Earlier this week, a 15-year-old boy brought an assault rifle, a semi-automatic handgun, and several hundred rounds of ammo to Reynolds High School in Troutdale, Oregon. He shot and killed a 14-year-old classmate, Emilio Hoffman, in the boys’ locker room before being cornered by police and taking his own life. The shooter got everything he needed to carry out a mass murder from his parents, “responsible gun owners” who kept the military-style weapons and ammunition in the family home.
Seth Needler, a teacher at Reynolds who was hunkered down in a classroom with 40 students during the shooting and ensuing lockdown, wrote up a chilling account of the ordeal and a call to action to fix our nation’s epidemic of gun violence. He posted it on Facebook, and it has been shared nearly 3,000 times so far. Read his powerful words in their entirety below, and keep sharing it — and demanding action — until our leaders finally take note. Not one more. Keep reading »
A lone gunman and a student are dead in a school shooting this morning at a high school about 12 miles outside Portland, Ore., police are confirming, contrary to earlier reports that the only casualty was the shooter. The gunman opened fire at Reynolds High School while classes were in session at about 8am local time, reports the AP; a local police rep confirms to CNN that a semiautomatic weapon was involved. Read more on Newser…
The first person that Adam Lanza, the 20-year-old who murdered 20 children and six adults at Sandy Hook Elementary, killed on December 14, 2012, was his own mother. She was murdered in her pajamas, lying her in bed, with four bullets to the head. The New Yorker has a profile of Adam’s father, Peter Lanza, in their most recent issue. Written by Andrew Solomon, it is the first time that Peter Lanza has ever spoken to the press about his son’s crimes. However, what stuck out to me most was not Peter unfathomable trauma or even Adam’s cornucopia of possible illnesses — depression? OCD? schizophrenia? insanity? — but instead Adam’s mother and Peter’s ex-wife, Nancy Lanza.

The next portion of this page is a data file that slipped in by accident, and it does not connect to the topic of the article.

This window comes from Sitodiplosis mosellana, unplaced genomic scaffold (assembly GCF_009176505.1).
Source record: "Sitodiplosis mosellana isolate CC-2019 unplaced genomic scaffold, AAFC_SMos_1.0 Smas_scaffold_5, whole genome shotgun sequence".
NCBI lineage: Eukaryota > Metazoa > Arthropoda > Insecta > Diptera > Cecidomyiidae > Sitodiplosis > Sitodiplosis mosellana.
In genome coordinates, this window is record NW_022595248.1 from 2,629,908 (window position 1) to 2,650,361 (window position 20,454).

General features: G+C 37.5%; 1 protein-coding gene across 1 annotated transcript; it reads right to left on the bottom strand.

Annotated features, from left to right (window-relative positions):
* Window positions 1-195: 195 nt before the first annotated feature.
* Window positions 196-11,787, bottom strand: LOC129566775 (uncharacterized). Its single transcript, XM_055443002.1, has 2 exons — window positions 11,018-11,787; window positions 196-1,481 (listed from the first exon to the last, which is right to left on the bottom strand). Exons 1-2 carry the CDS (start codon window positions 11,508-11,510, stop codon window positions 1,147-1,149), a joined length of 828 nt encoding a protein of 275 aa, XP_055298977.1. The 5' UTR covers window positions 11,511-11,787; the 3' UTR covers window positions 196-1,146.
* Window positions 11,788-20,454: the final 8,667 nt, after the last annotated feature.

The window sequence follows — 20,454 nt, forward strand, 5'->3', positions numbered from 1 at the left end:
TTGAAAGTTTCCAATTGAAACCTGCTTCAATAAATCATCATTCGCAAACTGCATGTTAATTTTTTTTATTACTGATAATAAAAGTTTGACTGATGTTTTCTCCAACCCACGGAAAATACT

In the mid-2000s, a Yale psychiatry nurse specialist named Kathleen Koenig met with Adam after a time period in which he had started and then abruptly stopped using the antidepressant Lexapro, due to negative side effects. Throughout his teens, The New Yorker describes, Adam would frequently have “meltdowns” and cry alone, sometimes for hours at a time, behind a locked door. Nurse Koenig wrote that she implored Adam to take medication: “I told him he’s living in a box right now, and the box will only get smaller over time if he doesn’t get some treatment.”
Reading that, it seems to me that Nancy Lanza was also living in a box that was only getting smaller if Adam didn’t get treatment. Keep reading »
Details remain sparse, but Nevada police say two people are dead after a shooting at Sparks Middle School shortly after 7am local time this morning. The shooter is among the dead, according to the Reno Gazette-Journal, and Sparks’ city manager says the shooter was killed by a self-inflicted gunshot wound. Two more people have been transferred to a hospital, where they are in critical condition; a hospital rep says both are male minors. The AP notes that Sparks is located just east of Reno. That city’s deputy chief says as many as 200 personnel responded to the school and local area. “The schools are safe. The rest of the city is safe,” he says. Read more at Newser…
If it weren’t for Antoinette Tuff, our nation could have been mourning another horrific school shooting. Yesterday morning, a gunman entered an Atlanta-area elementary school armed with an AK-47 and other weapons and told Tuff, who was filling in for a secretary in the front office, that he was going to die today. He asked staffers to call local news stations to film the carnage he had planned. But he hadn’t planned on meeting Tuff, who calmly asked his name and told him that he still had a chance to make this right. He refused to tell her his name, but Tuff kept talking: she told him about her own life and the difficulties she had faced in recent years. “I told him, ‘OK, we all have situations in our lives. I went through a tragedy myself,’” Tuff told ABC News. “It was going to be OK. If I could recover, he could too.” When Tuff had built up enough trust with the gunman, she asked him to put down his weapons and surrender, and — miraculously — he did. “I give it all to God,” says Tuff. “I’m not the hero. I was terrified.” I must respectfully disagree about the hero part — Tuff’s calm and compassionate handling of this situation saved countless live yesterday. She’s definitely a hero. [NPR]